Same outcome no matter how you look at it.
Being authentic goes beyond values, it helps potential clients and employees make their decision. Over 86% of consumers agreed that authenticity was key when deciding which brand to go for.
Keep your values relevant and specific
In my eyes, relevance is a healthy chunk of what makes a value strong or “good”. This is subject to disagreement, as many companies continue to create values that, on the surface, have little to do with their business.
I mentioned this value as an example earlier, but let’s take a look at integrity. Integrity is a fine value but if you take a look at this list, it’s quite common.
The problem with a value as broad as integrity is that it doesn’t say anything unique about you, or provide much of an insight into how integrity helps you operate better than your competition.
Values should be measured in their benefit to the company’s longevity and survival. If a benefit doesn’t say much or contribute to the perceived value of the company, it should be scrapped for something better.
If you’ve already come up with some values for your company, take a look at them again. If you can pin-point something too broad or bland, just scrap it.
Let’s take a look at the U.S. trucking industry as an example. One of the most common values among trucking companies is “family”. you can see why, it evokes the feeling that maybe your boss isn’t going to screw you over and leave you trekking home from the interstate after your truck breaks down. But he most definitely will.
The problem with having values that are very common and very similar to others in the industry is that they completely lose their meaning and fail to elicit interest from jobseekers.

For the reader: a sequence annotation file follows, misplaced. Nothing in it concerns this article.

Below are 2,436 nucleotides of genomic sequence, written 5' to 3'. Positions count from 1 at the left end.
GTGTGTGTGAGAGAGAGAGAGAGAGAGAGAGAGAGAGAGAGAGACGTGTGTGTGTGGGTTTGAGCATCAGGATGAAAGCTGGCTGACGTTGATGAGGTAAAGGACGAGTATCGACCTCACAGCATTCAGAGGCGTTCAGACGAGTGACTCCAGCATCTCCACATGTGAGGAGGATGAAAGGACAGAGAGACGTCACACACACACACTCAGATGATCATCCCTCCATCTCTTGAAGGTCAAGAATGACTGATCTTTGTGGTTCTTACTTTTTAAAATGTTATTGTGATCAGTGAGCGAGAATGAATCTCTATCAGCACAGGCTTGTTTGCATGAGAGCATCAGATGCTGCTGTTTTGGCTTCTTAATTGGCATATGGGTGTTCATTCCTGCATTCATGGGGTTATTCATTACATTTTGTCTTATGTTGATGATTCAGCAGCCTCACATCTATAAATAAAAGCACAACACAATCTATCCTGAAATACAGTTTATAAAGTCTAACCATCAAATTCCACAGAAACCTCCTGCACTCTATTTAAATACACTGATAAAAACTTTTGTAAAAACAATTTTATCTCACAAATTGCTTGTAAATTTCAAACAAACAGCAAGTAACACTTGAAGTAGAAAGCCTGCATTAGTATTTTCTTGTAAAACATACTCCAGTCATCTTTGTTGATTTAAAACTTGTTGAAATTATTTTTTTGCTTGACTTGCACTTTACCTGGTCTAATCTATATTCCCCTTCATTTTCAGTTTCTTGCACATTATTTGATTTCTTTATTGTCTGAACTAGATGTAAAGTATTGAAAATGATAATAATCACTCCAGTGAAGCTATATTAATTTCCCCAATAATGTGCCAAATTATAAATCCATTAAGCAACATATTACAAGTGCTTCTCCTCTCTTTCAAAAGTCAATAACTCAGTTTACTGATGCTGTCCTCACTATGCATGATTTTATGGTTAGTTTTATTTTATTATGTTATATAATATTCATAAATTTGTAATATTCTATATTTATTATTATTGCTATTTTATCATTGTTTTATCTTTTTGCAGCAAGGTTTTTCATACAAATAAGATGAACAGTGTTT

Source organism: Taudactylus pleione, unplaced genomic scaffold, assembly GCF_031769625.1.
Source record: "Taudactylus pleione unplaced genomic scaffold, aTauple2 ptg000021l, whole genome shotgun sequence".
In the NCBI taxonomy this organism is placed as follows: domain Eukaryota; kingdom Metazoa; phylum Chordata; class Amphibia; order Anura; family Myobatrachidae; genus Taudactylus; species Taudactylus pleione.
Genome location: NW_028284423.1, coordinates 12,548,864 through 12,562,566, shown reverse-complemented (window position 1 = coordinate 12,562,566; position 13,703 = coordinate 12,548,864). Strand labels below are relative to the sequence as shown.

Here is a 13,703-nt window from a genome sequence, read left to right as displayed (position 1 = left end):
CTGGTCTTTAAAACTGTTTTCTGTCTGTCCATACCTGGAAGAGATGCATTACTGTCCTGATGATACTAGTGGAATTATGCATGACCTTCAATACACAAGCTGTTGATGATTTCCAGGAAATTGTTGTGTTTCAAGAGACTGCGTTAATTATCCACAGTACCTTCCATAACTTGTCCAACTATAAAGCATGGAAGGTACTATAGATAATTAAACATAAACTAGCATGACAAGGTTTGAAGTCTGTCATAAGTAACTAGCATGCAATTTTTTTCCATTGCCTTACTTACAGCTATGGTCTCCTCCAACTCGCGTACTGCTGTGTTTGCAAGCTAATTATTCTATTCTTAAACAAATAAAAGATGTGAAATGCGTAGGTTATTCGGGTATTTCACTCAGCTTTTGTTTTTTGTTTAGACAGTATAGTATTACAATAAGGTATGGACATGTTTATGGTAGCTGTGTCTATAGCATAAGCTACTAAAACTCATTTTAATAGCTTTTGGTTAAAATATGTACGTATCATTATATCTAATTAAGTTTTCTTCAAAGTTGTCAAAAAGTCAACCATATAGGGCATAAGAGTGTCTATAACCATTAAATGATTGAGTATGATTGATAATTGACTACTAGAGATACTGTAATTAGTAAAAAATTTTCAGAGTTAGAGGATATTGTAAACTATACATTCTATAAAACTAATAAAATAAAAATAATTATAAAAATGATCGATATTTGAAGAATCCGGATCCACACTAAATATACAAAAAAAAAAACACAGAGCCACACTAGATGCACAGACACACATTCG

Practice what you preach
Your values need to impact the day-to-day of your company. How people act, how they work, how they’re expected to interact are all things that should be aligned with the values presented on your “about us” page on your website.
Sometimes that means rising above expectations - going the extra mile.
Have you ever been to Five Guys? They line the bottom of your bag with extra fries, and give you free peanuts. That right there is called going the extra mile. That’s a realer value than any of the five they have listed on their website, in my opinion.
American Express have time and again demonstrated their commitment to their values by delivering on peerless customer commitment. Amex Vice President, Raymond Joabar, provided this example when asked about a time they over-delivered on customer service:
“...we once received a call from an Argentine cardmember whose daughter was traveling in India and was running dangerously low on cash, and our care professional who took the call remembered that one of her co-workers, Maria, was flying to Gurgaon that night for a family wedding. Maria took the new card with her on the plane and, once in India, arranged for a courier to securely deliver it to the daughter. Maria stayed in contact with the family to keep them updated until the card was in hand.”
Raymond Joabar, American Express VP
If you’re committed to excellent customer satisfaction, prove it by going the extra mile. This was just one brilliant example of keeping your word, and an instance where abiding by your values can prove to be great for all parties involved. You can read the full Forbes interview here.
Let your values entice the right people to work for you
Now that we’ve gone over some examples and basics, it’s time to put what you’ve learned into practice.
Can you convey your unique values to the people that you want to be in business with?
A good place to start communicating who you are is a career site, which you can build in minutes right here. It might be your most valuable tool in hiring the right people. I wrote about why I think so in this blog post.